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Sikkim Geography

The thumb-shaped state of Sikkim is characterised by wholly mountainous terrain. Almost the entire state is hilly, with the elevation ranging from 280 metres (920 feet) to 8,585 metres (28,000 feet). The summit of the Kanchenjunga is the highest point. For the most part, the land is unfit for agriculture because of the precipitous and rocky slopes. However, certain hill slopes have been converted into farm lands using terrace farming techniques and is used for cultivation. Numerous snow-fed streams in Sikkim have carved out river valleys in the west and south of the state. These streams combine into the Teesta and its tributary, the Rangeet. The Teesta, described as the "lifeline of Sikkim", flows through the state from north to south. About a third of the land is heavily forested.

Sikkim Districts

Sikkim has four districts, each overseen by a Central Government appointee, the district collector, who is in-charge of the administration of the civilian areas of the districts. The Indian army has control of a large territory, as the state is a sensitive border area. Many areas are restricted and permits are needed to visit them. There are a total of eight towns and nine sub-divisions in Sikkim.
The four districts are East Sikkim, West Sikkim, North Sikkim and South Sikkim. The district capitals are Gangtok, Geyzing, Mangan and Namchi respectively. These Four Districts are further divided into Sub-Divisions. "Pakyong" is the sub-division of East District. "Soreng" is the sub-division of West District. "Chungthang" is the sub-division of North District. "Ravongla" is the sub-division of South District.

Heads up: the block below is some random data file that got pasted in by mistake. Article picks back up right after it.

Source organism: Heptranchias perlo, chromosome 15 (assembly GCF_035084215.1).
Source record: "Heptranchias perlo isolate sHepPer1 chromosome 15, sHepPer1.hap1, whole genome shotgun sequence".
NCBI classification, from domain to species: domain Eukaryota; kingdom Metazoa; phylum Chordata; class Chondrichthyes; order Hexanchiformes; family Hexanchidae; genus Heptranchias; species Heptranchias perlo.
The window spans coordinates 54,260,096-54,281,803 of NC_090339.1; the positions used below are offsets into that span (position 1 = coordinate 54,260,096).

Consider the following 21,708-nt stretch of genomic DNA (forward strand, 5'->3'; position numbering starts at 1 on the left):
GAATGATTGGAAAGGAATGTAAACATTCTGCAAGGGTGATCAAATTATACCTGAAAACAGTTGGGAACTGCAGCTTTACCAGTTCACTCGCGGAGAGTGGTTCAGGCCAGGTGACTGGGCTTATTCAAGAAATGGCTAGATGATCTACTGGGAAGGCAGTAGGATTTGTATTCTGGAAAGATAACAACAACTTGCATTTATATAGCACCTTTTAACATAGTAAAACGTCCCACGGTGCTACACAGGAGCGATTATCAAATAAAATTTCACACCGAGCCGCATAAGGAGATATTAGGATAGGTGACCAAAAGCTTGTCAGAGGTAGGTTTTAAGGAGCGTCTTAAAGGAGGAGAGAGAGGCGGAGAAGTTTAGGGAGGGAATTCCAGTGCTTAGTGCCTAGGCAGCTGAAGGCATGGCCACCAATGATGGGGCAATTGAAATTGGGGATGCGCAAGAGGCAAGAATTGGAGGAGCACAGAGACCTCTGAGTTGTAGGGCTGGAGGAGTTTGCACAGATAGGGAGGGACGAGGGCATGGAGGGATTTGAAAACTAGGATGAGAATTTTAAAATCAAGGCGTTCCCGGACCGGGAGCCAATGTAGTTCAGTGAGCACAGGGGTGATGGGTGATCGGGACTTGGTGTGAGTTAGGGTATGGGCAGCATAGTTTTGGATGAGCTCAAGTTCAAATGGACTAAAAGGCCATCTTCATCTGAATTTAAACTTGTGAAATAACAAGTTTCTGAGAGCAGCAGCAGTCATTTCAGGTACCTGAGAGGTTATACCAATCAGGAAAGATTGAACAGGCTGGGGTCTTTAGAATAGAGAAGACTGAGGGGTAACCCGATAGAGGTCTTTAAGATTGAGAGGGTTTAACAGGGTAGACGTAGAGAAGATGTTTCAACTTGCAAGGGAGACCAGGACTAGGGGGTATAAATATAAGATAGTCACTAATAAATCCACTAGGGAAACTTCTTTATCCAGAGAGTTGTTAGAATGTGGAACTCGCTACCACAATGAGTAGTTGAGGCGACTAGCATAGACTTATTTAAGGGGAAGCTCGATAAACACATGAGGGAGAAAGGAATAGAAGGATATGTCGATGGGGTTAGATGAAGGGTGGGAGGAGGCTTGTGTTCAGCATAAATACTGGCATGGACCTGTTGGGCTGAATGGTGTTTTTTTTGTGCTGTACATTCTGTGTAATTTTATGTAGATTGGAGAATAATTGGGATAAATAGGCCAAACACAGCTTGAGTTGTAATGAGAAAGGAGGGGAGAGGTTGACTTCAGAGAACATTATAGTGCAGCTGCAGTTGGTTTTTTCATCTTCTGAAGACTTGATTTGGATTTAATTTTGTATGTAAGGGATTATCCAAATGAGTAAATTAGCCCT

Sikkim Economy

Sikkim's gross state domestic product for 2004 is estimated at $478 million in current prices.
Sikkim's economy is largely agrarian, based on traditional farming methods, on terraced slopes. The rural populace grows crops such as cardamom, oranges, apples, tea and orchids. Rice is grown on terraced hillsides in the southern reaches. Sikkim has the highest production and largest cultivated area of cardamom in India. Because of the hilly terrain, and lack of reliable transportation infrastructure, there are no large-scale industries. Breweries, distilleries, tanning and watch-making are the main industries. These are located in the southern reaches of the state, primarily in the towns of Melli and Jorethang. The state has an impressive growth rate of 8.3%, which is the second highest in the country after Delhi.
Elaichi or Cardamom is the chief cash crop of Sikkim.
In recent years, the government of Sikkim has promoted tourism. Sikkim has a vast tourism potential and by tapping into this the state has grossed an earnings windfall. With the general improvement in infrastructure, tourism is slated to be the mainstay of the Sikkim's economy. A fledgling industry the state has recently invested in is online gambling. The "Playwin" lottery, which is played on custom-built terminals connected to the internet, has been a commercial success, with operations all over the country. Among the minerals mined in Sikkim are copper, dolomite, limestone, graphite, mica, iron, and coal.

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  Facts about Sikkim
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